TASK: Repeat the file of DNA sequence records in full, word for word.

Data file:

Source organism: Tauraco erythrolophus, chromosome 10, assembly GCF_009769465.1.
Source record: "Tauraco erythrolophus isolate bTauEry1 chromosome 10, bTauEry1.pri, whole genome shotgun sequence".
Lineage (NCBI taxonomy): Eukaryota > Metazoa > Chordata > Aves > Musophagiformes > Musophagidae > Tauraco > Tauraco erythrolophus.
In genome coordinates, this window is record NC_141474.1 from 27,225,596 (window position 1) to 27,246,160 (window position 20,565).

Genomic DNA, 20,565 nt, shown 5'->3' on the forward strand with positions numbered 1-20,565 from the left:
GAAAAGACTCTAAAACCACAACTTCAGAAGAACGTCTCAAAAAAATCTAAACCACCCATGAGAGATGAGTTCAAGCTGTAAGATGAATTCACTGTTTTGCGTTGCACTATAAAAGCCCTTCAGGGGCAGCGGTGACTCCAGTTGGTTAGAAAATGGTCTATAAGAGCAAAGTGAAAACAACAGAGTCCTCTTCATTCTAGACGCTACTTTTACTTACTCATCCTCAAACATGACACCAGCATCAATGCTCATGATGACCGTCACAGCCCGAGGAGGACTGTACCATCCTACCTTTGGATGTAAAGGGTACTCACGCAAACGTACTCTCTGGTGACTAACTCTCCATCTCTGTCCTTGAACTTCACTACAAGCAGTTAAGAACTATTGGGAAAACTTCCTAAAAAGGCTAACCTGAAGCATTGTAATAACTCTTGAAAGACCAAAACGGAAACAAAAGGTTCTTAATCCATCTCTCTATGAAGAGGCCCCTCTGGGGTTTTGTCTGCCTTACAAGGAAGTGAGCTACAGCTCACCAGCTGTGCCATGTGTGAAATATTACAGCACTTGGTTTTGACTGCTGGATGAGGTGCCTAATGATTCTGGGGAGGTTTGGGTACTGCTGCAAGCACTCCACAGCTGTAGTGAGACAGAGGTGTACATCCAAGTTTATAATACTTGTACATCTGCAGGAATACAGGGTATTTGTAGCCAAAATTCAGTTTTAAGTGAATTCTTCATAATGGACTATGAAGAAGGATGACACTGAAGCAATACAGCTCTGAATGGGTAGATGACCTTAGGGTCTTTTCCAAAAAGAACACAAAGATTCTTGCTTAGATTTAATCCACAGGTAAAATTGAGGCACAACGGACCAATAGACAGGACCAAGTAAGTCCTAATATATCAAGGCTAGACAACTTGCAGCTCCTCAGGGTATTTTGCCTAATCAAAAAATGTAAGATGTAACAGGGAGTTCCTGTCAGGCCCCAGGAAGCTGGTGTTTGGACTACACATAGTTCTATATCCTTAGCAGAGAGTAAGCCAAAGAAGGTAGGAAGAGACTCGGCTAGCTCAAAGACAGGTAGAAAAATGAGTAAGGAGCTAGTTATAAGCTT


Source organism: Tauraco erythrolophus, chromosome 10, assembly GCF_009769465.1.
Source record: "Tauraco erythrolophus isolate bTauEry1 chromosome 10, bTauEry1.pri, whole genome shotgun sequence".
Lineage (NCBI taxonomy): Eukaryota > Metazoa > Chordata > Aves > Musophagiformes > Musophagidae > Tauraco > Tauraco erythrolophus.
In genome coordinates, this window is record NC_141474.1 from 27,225,596 (window position 1) to 27,246,160 (window position 20,565).

Genomic DNA, 20,565 nt, shown 5'->3' on the forward strand with positions numbered 1-20,565 from the left:
GAAAAGACTCTAAAACCACAACTTCAGAAGAACGTCTCAAAAAAATCTAAACCACCCATGAGAGATGAGTTCAAGCTGTAAGATGAATTCACTGTTTTGCGTTGCACTATAAAAGCCCTTCAGGGGCAGCGGTGACTCCAGTTGGTTAGAAAATGGTCTATAAGAGCAAAGTGAAAACAACAGAGTCCTCTTCATTCTAGACGCTACTTTTACTTACTCATCCTCAAACATGACACCAGCATCAATGCTCATGATGACCGTCACAGCCCGAGGAGGACTGTACCATCCTACCTTTGGATGTAAAGGGTACTCACGCAAACGTACTCTCTGGTGACTAACTCTCCATCTCTGTCCTTGAACTTCACTACAAGCAGTTAAGAACTATTGGGAAAACTTCCTAAAAAGGCTAACCTGAAGCATTGTAATAACTCTTGAAAGACCAAAACGGAAACAAAAGGTTCTTAATCCATCTCTCTATGAAGAGGCCCCTCTGGGGTTTTGTCTGCCTTACAAGGAAGTGAGCTACAGCTCACCAGCTGTGCCATGTGTGAAATATTACAGCACTTGGTTTTGACTGCTGGATGAGGTGCCTAATGATTCTGGGGAGGTTTGGGTACTGCTGCAAGCACTCCACAGCTGTAGTGAGACAGAGGTGTACATCCAAGTTTATAATACTTGTACATCTGCAGGAATACAGGGTATTTGTAGCCAAAATTCAGTTTTAAGTGAATTCTTCATAATGGACTATGAAGAAGGATGACACTGAAGCAATACAGCTCTGAATGGGTAGATGACCTTAGGGTCTTTTCCAAAAAGAACACAAAGATTCTTGCTTAGATTTAATCCACAGGTAAAATTGAGGCACAACGGACCAATAGACAGGACCAAGTAAGTCCTAATATATCAAGGCTAGACAACTTGCAGCTCCTCAGGGTATTTTGCCTAATCAAAAAATGTAAGATGTAACAGGGAGTTCCTGTCAGGCCCCAGGAAGCTGGTGTTTGGACTACACATAGTTCTATATCCTTAGCAGAGAGTAAGCCAAAGAAGGTAGGAAGAGACTCGGCTAGCTCAAAGACAGGTAGAAAAATGAGTAAGGAGCTAGTTATAAGCTT